Blue Jays GM says they're contemplating signing former MVP Bryce Harper

Jan 16 2019, 9:42 am

There isn’t one team in Major League Baseball who wouldn’t love to have a game-changer like Bryce Harper on their roster. The problem is only a handful of teams are apparently interested in ponying up the cash to sign the six-time All-Star and former MVP.

That’s indicative of a larger problem across Major League Baseball entirely, but within the orbit surrounding the Toronto Blue Jays, it presents a very interesting proposition. If so many teams aren’t interested in Harper, perhaps this is the time for the Blue Jays to pounce on the free agent outfielder?

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Earlier this week, the Blue Jays GM Ross Atkins spoke to TSN 1050 Overdrive Show and said some interesting things about the team’s potential interest – albeit remote – in the former MVP.

“He would fit well in between Bichette and Vladdy at some point, there’s no question. He’s an intriguing player,” Atkins said.

At no point were the Blue Jays rumoured as suitors for the All-Star outfielder, but Atkins didn’t completely rule it out, either.

“It’s something that we’ve contemplated; we’ll continue to. There’s a lot of talent that would be able to help our organization moving forward and we’ll continue to consider all of our alternatives,” Atkins said about Harper.

The Blue Jays GM has made a living out of saying a lot without truly revealing anything during interviews, but this one was different. Not only did Atkins not completely rule out the potential of the Blue Jays signing Harper, but he also said it’s something the organization has “contemplated.”

Given that the Blue Jays are the midst of a rebuild, logic dictates that signing a free agent like Harper to a deal worth more than $30 million per season is a complete pipe dream.

If there’s a team out there equipped to take on a salary like Harper’s, it’s the Blue Jays. Their payroll commitments for 2019 are just a shade above $100 million. In 2020, the only active player on the books for the Blue jays is Lourdes Gurriel Jr. at $2.92 million.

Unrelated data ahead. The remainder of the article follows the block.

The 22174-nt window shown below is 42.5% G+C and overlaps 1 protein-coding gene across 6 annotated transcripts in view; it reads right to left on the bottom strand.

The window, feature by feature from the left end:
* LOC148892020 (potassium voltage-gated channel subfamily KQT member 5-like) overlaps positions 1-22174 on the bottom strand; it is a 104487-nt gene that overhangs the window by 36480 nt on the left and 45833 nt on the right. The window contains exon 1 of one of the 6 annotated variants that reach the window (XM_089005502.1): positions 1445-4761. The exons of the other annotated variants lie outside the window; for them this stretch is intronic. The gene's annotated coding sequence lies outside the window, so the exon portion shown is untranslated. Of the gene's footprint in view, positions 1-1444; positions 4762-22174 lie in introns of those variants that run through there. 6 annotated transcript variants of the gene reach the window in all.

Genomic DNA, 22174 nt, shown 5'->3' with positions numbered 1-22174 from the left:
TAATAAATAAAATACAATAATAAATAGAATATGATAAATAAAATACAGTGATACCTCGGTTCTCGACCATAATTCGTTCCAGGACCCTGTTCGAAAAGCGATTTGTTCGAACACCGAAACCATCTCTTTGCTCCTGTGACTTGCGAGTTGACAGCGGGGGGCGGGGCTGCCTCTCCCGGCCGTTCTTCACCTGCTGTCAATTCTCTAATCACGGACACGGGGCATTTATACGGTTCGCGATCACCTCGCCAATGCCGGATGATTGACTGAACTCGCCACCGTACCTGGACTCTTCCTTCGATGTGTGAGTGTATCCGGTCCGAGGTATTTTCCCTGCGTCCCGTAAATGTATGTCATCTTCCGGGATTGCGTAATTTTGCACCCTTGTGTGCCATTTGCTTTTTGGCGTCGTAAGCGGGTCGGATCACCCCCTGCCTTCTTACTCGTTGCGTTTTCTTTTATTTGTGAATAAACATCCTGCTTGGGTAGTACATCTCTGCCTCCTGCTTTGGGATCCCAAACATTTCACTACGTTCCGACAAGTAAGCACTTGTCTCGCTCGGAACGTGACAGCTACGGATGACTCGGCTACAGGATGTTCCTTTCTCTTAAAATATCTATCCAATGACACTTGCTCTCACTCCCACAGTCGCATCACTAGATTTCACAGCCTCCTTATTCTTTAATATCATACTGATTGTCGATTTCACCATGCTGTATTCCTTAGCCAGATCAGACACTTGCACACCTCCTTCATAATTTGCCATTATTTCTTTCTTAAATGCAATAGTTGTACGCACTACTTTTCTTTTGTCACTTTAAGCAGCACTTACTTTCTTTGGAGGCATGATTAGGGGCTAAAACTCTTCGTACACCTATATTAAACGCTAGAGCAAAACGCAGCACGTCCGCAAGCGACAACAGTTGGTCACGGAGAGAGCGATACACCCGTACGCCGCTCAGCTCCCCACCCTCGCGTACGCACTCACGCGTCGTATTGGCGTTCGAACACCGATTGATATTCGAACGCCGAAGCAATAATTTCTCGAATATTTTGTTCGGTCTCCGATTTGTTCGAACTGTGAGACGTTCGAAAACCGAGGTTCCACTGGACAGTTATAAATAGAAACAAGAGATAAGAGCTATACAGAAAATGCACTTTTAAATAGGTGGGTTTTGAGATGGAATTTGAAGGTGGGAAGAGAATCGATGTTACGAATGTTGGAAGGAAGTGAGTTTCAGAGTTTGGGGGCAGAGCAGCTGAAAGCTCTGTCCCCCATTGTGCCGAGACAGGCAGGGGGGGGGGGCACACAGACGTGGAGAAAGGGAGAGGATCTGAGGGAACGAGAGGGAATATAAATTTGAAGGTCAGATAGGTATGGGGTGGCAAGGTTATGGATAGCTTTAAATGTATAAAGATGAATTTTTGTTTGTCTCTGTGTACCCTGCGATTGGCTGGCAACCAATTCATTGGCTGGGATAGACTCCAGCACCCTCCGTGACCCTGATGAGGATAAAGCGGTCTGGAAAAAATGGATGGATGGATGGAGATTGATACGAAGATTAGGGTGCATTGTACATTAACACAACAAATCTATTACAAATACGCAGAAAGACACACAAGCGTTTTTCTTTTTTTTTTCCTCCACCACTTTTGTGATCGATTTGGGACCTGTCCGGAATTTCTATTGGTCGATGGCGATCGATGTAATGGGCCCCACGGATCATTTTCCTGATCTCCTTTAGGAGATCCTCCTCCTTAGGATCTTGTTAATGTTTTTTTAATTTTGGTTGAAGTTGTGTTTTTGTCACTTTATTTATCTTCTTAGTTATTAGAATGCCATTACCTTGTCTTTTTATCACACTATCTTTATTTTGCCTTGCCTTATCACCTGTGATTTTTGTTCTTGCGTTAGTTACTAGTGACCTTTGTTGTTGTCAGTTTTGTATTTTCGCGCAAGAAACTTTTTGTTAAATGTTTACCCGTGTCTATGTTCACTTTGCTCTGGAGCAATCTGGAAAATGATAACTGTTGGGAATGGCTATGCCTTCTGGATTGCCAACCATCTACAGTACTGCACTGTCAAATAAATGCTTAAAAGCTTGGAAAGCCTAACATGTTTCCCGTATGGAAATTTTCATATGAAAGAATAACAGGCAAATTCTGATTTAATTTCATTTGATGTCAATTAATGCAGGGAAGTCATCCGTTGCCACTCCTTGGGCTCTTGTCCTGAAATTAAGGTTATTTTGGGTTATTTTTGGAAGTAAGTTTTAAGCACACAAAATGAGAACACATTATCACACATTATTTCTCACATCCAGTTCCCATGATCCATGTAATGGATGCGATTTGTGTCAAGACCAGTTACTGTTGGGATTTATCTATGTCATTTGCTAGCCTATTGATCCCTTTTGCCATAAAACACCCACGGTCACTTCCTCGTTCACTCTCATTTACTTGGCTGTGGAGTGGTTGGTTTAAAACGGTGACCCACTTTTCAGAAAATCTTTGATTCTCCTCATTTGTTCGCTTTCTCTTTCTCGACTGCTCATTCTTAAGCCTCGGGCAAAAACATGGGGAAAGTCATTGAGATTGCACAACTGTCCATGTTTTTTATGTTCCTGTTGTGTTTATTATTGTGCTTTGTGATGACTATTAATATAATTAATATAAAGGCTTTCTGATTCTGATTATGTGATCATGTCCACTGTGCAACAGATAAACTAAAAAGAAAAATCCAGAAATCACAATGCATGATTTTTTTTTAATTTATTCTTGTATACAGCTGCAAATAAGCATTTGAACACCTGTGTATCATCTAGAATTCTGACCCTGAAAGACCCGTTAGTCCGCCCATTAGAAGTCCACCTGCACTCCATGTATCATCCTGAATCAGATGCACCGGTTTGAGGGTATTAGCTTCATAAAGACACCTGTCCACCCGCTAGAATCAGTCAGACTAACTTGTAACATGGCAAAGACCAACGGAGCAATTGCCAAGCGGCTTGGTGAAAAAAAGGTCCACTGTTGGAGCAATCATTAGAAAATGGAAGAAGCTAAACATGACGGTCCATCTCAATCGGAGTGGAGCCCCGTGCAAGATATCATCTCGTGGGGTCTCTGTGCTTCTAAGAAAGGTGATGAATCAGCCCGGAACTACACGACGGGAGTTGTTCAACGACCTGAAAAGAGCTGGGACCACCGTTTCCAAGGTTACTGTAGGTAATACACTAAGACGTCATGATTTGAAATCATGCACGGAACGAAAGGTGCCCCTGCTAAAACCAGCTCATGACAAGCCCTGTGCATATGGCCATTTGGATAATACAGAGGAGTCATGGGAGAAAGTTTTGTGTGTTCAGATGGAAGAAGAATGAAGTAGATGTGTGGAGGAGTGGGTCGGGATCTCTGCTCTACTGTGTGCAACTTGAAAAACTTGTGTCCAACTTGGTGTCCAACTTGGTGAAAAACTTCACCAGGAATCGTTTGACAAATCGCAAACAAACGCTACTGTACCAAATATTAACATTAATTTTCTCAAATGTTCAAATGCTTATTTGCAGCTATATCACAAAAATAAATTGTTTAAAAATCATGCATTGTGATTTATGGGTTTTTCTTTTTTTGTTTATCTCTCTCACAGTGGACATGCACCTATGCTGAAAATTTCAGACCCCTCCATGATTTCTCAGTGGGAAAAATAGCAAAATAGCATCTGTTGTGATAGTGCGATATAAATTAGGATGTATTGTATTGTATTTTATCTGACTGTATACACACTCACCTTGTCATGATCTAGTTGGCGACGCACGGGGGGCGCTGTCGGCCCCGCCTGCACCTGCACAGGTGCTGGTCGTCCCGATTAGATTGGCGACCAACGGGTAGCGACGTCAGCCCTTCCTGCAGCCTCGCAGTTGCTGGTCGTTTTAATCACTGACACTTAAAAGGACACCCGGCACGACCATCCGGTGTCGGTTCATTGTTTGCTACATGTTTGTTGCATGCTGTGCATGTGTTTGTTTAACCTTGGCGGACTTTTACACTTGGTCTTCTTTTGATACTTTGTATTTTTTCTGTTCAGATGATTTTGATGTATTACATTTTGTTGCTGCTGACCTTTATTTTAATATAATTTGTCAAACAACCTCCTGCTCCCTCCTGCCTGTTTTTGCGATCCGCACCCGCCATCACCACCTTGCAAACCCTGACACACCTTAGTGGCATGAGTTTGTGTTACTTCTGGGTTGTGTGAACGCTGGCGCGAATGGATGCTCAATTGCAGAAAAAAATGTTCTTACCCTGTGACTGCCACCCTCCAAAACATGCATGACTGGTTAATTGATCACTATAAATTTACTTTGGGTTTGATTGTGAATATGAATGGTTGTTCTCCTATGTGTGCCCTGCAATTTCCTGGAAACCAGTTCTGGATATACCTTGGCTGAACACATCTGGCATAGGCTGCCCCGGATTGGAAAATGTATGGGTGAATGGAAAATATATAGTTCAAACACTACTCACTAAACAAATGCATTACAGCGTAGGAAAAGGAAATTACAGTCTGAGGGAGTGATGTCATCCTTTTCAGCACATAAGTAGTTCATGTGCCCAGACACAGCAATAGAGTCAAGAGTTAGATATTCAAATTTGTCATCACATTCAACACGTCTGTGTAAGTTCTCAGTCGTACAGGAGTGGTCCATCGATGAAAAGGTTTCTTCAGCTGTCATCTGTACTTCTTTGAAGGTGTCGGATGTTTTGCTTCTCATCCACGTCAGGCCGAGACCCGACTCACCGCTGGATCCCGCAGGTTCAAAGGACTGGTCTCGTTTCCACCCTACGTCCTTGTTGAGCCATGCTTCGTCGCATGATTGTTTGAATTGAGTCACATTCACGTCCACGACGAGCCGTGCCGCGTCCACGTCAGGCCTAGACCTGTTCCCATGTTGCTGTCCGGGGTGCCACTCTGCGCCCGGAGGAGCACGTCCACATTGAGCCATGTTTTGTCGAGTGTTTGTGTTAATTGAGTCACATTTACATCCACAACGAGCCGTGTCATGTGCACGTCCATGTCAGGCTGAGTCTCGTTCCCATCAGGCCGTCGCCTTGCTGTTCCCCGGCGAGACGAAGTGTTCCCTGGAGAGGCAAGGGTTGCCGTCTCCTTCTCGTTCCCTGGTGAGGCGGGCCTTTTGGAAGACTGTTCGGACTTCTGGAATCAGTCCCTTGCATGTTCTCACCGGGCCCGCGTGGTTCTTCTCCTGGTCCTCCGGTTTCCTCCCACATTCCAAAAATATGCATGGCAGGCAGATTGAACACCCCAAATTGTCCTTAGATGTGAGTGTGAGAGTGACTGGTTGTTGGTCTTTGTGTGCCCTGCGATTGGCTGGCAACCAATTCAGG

Harper presents a very unique case, here. Since he’s only 26 years old, his age and skillset fits within the Blue Jays’ timeline for contention, which forecasts to be in the 2021-2022 season range. Ideally, that could coincide with the prime years of blue-chip¬†prospects like Vladimir Guerrero Jr. and Bo Bichette.

Who wouldn’t want a player like this in the middle of their lineup?

Here’s how Harper’s numbers rank among MLB outfielders over the past three seasons (note that this doesn’t include his 9.3 WAR season in 2015 when he captured the NL MVP):

Stat Value  Ranking
WAR 11.2 10th
HR 87 8th
OBP .391 3rd
OPS .897 7th
wOBA .375 7th
wRC+ 132 9th

Even Atkins himself navel gazed at the possibility of slotting Harper between Bichette and Guerrero Jr on a Blue Jays lineup card. If it reached the point where the front office is discussing lineup configurations, that means they’ve at least considered the remote chance of having Harper in a Blue Jays uniform.

They’d be fools not to explore that option, even if Harper’s contract demands are well outside the Jays comfort zone. It’s easy to dismiss the Blue Jays as long shots to sign the free agent phenom because there are plenty of other teams who are better fits for Harper.

Yet, if ever there was a free agent the Blue Jays should break the bank for, it’s Harper. A 10-year contract would carry him to his age-36 season, which places him on the dreaded “other side of 30” on the back-end of that deal, but the team that wins his services will get plenty of Harper’s prime years of production.

As outlandish as it sounds, Harper makes sense for the Toronto Blue Jays. I suspect the Blue Jays have given it a lot more consideration than most people think.

Ian HunterIan Hunter

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